First gene therapy could hit the market in January
- Spark Therapeutics announced Monday morning that its application for approval for its gene therapy for blindness has been accepted by the Food and Drug Administration.
- The company was given a user fee goal date of Jan. 12, 2018 for voretigene neparvovec, a treatment for patients with vision loss due to confirmed biallelic RPE65-mediated inherited retinal disease (IRD).
- Spark has proposed the trade name of Luxturna. The FDA evaluates trade names to make sure they do not look or sound like other drug names in order to avoid potential mix-ups.
The first gene therapy could hit the market as early as January. Spark submitted its Biologics Licensing Application earlier this year and announced the regulatory agency has accepted the application, as well as granted accelerated approval.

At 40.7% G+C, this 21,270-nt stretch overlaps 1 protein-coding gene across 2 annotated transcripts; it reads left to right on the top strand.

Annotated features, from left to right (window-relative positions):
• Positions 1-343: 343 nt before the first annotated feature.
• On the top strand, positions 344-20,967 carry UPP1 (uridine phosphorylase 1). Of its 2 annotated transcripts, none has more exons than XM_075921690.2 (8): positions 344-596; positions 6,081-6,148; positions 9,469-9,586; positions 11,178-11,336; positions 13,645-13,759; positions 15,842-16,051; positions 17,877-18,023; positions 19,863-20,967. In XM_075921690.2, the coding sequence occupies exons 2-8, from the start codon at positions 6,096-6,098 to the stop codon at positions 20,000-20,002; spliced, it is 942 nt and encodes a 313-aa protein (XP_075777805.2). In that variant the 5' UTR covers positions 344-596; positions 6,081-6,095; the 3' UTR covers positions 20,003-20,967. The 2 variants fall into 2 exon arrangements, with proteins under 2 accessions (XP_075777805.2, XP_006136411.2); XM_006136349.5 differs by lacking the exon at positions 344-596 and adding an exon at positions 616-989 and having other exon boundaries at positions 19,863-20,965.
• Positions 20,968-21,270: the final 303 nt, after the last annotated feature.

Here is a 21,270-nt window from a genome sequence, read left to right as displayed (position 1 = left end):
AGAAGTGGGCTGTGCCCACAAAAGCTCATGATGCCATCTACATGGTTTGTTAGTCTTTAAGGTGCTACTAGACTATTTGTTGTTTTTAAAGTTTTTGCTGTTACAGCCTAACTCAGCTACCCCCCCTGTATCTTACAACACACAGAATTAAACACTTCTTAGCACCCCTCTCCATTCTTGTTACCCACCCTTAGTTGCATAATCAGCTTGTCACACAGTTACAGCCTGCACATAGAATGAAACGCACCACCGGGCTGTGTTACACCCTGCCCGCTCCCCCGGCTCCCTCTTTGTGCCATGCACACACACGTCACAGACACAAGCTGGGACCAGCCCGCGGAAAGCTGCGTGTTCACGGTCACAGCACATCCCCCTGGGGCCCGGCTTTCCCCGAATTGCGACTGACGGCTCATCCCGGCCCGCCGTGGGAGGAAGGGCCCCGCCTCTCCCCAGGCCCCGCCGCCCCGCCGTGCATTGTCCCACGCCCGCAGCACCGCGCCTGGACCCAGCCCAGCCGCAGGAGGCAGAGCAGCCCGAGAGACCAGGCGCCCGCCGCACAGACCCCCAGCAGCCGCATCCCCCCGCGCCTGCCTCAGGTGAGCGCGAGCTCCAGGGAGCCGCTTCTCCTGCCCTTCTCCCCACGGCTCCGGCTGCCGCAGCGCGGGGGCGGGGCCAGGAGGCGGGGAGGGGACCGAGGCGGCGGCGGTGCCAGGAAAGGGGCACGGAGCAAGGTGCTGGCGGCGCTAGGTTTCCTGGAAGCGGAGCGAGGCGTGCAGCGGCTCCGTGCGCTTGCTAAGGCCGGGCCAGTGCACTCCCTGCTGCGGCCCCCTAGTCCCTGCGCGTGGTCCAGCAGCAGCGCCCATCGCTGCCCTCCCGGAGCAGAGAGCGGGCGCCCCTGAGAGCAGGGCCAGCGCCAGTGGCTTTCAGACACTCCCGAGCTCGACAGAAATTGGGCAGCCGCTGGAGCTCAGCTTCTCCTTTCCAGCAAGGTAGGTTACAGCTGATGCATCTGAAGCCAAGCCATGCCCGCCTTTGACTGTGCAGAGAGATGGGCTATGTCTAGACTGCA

Luxturna is a potential one-time treatment — verging on a cure — for a rare genetic form of blindness caused by a gene mutation.
There have been a small handful of gene therapies approved in Europe, but they have not performed well commercially. The industry is still trying to find a pricing model that could work for a one-time, potentially curative treatment.
Spark will be watched closely to see how it handles the pricing of Luxturna.
The company is a pure-play gene therapy company that has several other gene therapies in development, including a highly anticipated medicine for the treatment of hemophilia that is in partnership with Pfizer.
Luxturna was tested in 41 patients across a range of age groups and showed statistically significant improvement in vision compared with the control group. Patients continued to show functional gains in vision two years after the administration of the drug.
- BioPharma Dive Alternative pricing models a fantasy for gene therapies?
- Spark Therapeutics Statement
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